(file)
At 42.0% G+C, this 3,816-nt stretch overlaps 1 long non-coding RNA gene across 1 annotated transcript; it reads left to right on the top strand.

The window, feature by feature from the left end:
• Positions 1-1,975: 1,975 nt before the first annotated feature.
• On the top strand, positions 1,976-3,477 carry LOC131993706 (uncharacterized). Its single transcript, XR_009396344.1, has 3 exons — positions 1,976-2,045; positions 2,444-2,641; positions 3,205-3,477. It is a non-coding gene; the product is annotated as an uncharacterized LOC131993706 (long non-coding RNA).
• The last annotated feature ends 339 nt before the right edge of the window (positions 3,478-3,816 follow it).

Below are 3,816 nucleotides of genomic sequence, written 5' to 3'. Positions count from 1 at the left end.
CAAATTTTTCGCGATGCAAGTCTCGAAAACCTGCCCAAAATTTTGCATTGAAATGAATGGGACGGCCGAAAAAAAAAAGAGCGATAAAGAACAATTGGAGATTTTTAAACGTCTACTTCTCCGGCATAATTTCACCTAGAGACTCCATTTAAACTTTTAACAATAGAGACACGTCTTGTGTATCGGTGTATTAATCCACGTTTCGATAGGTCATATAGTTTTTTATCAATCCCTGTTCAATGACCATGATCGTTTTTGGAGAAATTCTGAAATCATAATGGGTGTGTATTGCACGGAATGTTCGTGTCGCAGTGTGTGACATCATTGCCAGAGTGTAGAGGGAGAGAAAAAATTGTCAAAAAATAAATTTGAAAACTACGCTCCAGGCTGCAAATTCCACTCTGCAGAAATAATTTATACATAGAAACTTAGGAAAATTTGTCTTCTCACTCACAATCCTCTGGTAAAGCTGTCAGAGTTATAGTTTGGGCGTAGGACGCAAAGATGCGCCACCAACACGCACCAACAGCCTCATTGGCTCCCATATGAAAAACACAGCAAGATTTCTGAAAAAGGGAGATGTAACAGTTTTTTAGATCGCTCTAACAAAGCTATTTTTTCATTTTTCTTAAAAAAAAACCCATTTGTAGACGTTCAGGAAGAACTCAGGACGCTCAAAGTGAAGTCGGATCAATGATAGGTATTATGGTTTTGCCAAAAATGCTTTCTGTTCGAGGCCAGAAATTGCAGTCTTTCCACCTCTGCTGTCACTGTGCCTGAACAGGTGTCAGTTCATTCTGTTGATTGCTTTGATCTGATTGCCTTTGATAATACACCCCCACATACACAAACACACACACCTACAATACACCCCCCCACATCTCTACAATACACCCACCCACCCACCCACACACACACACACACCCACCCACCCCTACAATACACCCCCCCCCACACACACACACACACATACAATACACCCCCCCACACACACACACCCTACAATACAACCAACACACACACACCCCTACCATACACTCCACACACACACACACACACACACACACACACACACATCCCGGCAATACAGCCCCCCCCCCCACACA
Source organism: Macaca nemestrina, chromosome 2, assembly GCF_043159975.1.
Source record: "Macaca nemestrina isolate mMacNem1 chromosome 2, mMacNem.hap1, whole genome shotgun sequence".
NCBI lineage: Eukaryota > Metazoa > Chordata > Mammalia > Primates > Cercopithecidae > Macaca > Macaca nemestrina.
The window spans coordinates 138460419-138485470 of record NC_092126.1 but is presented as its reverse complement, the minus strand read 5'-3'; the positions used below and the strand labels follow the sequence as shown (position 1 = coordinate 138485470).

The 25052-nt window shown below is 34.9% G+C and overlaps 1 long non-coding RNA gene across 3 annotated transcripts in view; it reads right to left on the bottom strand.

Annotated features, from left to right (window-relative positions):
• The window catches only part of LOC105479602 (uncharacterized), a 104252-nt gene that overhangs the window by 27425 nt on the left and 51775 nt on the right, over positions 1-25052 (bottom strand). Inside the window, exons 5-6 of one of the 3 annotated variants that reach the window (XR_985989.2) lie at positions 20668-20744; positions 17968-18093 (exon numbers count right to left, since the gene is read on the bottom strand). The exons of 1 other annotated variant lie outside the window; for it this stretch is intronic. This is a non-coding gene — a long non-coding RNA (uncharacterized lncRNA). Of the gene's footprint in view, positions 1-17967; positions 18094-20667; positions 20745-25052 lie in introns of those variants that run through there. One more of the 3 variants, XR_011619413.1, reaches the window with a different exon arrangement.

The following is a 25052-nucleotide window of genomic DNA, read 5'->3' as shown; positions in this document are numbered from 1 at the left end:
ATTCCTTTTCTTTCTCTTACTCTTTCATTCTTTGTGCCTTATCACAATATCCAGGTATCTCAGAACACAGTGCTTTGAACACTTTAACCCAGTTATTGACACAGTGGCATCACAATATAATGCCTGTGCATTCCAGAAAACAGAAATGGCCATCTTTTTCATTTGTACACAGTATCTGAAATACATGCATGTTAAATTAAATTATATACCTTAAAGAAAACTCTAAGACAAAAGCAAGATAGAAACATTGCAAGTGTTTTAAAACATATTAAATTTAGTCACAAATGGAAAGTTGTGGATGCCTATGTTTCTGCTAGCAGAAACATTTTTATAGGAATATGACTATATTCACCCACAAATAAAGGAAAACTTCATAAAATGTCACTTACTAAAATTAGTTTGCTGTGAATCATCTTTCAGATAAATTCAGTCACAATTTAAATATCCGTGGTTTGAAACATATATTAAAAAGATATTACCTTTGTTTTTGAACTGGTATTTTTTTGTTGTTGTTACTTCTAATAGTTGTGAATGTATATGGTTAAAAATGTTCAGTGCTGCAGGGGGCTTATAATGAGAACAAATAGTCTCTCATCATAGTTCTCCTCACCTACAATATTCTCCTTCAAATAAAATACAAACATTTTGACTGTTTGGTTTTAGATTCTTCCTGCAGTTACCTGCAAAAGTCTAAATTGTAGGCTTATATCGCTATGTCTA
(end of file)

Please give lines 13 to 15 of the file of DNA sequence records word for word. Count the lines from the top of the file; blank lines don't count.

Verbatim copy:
Annotated features, from left to right (window-relative positions):
• The window catches only part of LOC105479602 (uncharacterized), a 104252-nt gene that overhangs the window by 27425 nt on the left and 51775 nt on the right, over positions 1-25052 (bottom strand). Inside the window, exons 5-6 of one of the 3 annotated variants that reach the window (XR_985989.2) lie at positions 20668-20744; positions 17968-18093 (exon numbers count right to left, since the gene is read on the bottom strand). The exons of 1 other annotated variant lie outside the window; for it this stretch is intronic. This is a non-coding gene — a long non-coding RNA (uncharacterized lncRNA). Of the gene's footprint in view, positions 1-17967; positions 18094-20667; positions 20745-25052 lie in introns of those variants that run through there. One more of the 3 variants, XR_011619413.1, reaches the window with a different exon arrangement.

The following is a 25052-nucleotide window of genomic DNA, read 5'->3' as shown; positions in this document are numbered from 1 at the left end: